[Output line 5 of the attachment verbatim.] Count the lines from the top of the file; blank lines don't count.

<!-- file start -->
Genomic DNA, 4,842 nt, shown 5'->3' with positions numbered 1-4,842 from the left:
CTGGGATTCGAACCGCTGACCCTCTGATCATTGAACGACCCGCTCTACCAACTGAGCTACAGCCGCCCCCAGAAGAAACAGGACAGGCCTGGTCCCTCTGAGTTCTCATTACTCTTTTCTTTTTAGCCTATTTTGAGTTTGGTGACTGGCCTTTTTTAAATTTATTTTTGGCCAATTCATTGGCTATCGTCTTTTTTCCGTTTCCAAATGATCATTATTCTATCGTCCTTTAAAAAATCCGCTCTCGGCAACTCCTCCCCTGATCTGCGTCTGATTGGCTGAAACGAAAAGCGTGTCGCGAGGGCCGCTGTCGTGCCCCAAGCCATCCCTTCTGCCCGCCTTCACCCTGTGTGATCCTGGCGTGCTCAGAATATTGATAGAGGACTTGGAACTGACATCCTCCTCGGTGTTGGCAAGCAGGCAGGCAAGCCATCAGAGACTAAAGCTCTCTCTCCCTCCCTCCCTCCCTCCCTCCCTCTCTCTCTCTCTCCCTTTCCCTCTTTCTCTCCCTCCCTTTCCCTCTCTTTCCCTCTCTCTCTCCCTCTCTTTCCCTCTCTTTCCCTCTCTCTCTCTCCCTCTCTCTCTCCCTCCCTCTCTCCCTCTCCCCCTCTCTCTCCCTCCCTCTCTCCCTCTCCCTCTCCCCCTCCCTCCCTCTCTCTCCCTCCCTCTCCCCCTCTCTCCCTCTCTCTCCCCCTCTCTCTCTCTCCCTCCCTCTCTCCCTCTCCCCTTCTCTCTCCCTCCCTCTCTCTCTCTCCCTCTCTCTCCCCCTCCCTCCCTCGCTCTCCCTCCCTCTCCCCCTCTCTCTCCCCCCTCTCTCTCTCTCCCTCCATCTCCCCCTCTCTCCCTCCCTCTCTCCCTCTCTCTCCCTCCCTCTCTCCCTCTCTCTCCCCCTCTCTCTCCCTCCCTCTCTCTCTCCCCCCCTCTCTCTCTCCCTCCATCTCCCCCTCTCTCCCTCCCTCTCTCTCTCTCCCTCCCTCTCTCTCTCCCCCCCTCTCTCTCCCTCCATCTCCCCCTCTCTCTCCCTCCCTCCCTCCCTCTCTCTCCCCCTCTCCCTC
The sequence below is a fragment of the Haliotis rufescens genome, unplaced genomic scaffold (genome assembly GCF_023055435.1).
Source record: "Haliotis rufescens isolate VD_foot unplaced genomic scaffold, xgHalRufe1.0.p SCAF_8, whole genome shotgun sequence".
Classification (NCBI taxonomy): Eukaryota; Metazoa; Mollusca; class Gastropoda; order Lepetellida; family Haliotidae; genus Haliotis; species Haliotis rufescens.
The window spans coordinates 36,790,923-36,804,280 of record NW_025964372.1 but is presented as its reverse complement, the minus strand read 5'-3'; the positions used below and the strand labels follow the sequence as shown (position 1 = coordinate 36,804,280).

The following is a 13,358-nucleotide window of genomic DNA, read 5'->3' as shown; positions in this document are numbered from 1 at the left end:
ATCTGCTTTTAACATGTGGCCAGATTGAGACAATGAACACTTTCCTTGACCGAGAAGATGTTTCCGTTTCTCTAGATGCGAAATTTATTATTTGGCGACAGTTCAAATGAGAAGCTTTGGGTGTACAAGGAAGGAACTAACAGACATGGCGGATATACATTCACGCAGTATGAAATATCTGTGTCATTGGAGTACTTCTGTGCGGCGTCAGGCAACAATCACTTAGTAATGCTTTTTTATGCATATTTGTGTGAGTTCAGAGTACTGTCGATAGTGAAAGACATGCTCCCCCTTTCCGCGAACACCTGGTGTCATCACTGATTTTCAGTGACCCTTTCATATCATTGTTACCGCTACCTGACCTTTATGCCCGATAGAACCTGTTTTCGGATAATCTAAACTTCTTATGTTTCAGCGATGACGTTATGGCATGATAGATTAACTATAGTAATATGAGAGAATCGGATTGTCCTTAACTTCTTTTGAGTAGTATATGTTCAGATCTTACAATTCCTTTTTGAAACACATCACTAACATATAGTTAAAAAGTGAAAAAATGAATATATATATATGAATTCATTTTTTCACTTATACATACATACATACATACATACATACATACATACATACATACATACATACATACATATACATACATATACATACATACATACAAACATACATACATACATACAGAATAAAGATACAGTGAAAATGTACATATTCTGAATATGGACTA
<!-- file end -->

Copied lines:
Classification (NCBI taxonomy): Eukaryota; Metazoa; Mollusca; class Gastropoda; order Lepetellida; family Haliotidae; genus Haliotis; species Haliotis rufescens.